• I don’t have the reference, but I remember reading a study that pointed out that ethnic Japanese, while not obese in Japan, become just as obese as the rest of us (I’m a WASP from New England currently living in Tokyo) when they move to the US. So I think that the Taubes/Frackt idea that it’s our genes is quite wrong. It’s our lifestyle. That said, it’s hard to _change one’s lifestyle permanently_ to a lower-calorie one. But as a 6’2″ caucasian, I’m happier at 170 lbs (current weight) than 180, and expect to be even happier at 165. But it really is hard. Still, my father was over 220 lbs and it killed him and a friend from high school is around 240 lbs and his knees are trashed and he finds walking painful. It’s pretty obvious that it’s very much worth the effort to keep one’s weight down.

      • I have not read Tabues yet beyond that one post. (Have his book, haven’t gotten to it.) At the moment, my interpretation of what he said in that post is simply that there are factors that influence why some have a caloric imbalance. Saying merely that one is fat because one eats more than one burns does not itself provide very much guidance as to why and what to do about it. We know from many, many, many studies that diets don’t work. That is, attacking the energy balance directly and considering nothing else (other lifestyle factors as well as genetic ones, perhaps), is doomed to failure.

        See also http://theincidentaleconomist.com/wordpress/the-many-spellings-of-frakt/ 🙂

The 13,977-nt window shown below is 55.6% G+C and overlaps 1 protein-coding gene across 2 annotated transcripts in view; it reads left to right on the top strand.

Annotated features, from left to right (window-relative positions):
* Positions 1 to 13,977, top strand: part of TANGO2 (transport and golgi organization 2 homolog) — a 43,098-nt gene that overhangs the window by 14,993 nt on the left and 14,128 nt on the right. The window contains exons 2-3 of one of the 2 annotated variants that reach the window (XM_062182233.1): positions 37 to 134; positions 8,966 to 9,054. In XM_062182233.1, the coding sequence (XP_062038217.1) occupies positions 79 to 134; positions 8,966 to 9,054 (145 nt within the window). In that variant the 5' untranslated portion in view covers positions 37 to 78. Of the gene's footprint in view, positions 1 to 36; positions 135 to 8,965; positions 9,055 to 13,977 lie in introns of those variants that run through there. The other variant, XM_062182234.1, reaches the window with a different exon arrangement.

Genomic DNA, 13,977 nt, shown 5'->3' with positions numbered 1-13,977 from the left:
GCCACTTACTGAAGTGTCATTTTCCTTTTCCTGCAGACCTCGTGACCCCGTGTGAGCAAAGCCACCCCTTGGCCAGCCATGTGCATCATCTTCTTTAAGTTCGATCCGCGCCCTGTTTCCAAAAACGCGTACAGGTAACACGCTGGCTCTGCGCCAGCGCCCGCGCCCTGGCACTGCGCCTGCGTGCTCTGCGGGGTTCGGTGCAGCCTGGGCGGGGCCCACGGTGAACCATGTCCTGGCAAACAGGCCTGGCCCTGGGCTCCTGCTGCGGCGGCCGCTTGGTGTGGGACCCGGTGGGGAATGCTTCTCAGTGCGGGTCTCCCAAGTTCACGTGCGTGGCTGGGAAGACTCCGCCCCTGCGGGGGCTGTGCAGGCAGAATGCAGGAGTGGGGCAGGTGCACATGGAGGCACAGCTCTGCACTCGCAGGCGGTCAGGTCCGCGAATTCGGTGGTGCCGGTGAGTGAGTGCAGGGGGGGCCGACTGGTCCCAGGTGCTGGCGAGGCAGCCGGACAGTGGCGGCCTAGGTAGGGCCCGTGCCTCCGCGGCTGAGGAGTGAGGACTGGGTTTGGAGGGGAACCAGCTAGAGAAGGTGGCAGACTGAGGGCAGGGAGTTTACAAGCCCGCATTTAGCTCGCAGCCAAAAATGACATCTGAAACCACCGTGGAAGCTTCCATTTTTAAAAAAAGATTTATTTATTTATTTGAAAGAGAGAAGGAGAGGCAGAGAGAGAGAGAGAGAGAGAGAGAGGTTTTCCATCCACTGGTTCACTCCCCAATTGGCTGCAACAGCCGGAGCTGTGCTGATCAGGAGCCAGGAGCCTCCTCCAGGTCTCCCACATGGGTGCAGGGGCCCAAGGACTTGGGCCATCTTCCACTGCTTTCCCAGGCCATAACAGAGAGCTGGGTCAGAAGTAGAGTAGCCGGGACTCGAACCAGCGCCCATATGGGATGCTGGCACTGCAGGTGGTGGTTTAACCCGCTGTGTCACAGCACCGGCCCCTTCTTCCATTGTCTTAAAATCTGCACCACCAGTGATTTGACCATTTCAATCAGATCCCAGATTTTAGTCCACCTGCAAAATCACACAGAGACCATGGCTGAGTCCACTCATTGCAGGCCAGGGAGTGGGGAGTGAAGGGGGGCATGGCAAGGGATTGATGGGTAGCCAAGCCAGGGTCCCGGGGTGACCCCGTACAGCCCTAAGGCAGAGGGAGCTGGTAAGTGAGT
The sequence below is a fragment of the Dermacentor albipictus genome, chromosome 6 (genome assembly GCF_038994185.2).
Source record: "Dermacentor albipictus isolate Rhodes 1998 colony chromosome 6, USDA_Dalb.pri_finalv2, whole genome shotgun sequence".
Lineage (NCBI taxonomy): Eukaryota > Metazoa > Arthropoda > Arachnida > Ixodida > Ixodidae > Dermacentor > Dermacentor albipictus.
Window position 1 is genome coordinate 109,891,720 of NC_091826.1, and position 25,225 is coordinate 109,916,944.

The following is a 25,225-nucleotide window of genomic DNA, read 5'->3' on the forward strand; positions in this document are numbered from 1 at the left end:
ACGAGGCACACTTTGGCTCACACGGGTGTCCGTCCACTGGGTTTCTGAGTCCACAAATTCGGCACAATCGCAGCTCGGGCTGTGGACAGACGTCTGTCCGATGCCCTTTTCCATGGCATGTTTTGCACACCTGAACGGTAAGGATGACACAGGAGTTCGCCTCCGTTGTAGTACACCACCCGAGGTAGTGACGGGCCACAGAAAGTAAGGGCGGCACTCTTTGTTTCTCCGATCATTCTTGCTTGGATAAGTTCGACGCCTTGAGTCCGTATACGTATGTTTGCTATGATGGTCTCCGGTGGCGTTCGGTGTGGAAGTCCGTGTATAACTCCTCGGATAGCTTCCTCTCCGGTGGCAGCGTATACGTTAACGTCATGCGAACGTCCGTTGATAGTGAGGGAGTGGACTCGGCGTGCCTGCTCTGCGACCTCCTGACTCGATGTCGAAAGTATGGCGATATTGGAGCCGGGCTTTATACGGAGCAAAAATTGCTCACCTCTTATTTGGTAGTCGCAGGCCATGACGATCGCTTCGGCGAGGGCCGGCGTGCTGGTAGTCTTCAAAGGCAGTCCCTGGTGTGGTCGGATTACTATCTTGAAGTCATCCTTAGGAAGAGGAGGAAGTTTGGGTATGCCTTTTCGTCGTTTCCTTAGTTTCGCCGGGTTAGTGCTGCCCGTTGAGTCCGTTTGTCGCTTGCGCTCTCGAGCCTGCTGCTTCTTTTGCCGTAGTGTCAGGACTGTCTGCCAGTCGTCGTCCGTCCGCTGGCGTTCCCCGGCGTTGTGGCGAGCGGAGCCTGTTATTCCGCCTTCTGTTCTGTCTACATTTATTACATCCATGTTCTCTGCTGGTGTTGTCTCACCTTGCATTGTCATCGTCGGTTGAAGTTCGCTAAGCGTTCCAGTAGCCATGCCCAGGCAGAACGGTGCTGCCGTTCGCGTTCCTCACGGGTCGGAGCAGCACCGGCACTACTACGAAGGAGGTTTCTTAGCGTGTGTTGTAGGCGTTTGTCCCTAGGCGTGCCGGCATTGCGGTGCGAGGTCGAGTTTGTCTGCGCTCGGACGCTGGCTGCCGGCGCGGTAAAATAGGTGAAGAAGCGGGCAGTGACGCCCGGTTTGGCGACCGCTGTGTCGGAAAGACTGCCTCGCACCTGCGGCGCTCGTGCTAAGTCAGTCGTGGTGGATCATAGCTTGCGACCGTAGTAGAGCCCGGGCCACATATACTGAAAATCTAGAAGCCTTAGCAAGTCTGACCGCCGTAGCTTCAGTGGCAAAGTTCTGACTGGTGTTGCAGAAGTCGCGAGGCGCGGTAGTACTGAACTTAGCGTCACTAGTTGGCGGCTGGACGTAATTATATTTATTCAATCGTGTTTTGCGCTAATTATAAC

• “Saying merely that one is fat because one eats more than one burns does not itself provide very much guidance ”

          Hmm. It seems to me that it provides a lot of guidance: it tells you that you have to figure out how to reduce calorie consumption and maintain that reduced level of consumption.

          It may be really hard to reduce calorie consumption in the social context one is living in, but, again, making a permanent lifestyle change will change one’s weight. Same genes, even the same individual, living in Japan and living in the US result in very different obesity outcomes. So those other “factors that influence why some have a caloric imbalance” are all secondary (except for, perhaps, a small number of people who really do have medical issues). Since we know that the incidence of obesity is culturally determined, the vast majority of obese individuals are folks who wouldn’t be obese in another cultural context.

      • Food cost more in Japan (http://www.econtalk.org/archives/2006/09/the_economics_o_5.html). Also they are more urban and walk more in Japan.

    • It is simple, but the cultural deck is stacked against a healthy lifestyle. Walkable communities, reasonable portion sizes, even time for exercise and cooking are all things we’ve basically given up as a culture, and they all contribute to overweight.

    • I had a brother-in-law who weighed over 200 kilos (sometimes way over), and could see first hand how complicated this situation can be. He was in anguish over his weight his entire life, and was desperate to find a solution. His only successful (temporarily) strategy was near total fasting. If he didn’t eat ANYTHING for a few weeks, he lost a few pounds. Really.

      “Increasing exercise” was not a helpful prescription. He could barely walk, his feet and legs just not up to holding his weight. Swimming was out, there was no way for him to get out of the pool afterwards.

      Frank finally died, due to side effects from the Fen-Phen that he took in desperation. Very sad. But I get very upset when people blame the obese for lack of willpower, or just not “trying” to lose weight.

      Also sad is that this was clearly a genetic condition. Frank’s parents, his sibling, and sadly his children all show the same problem.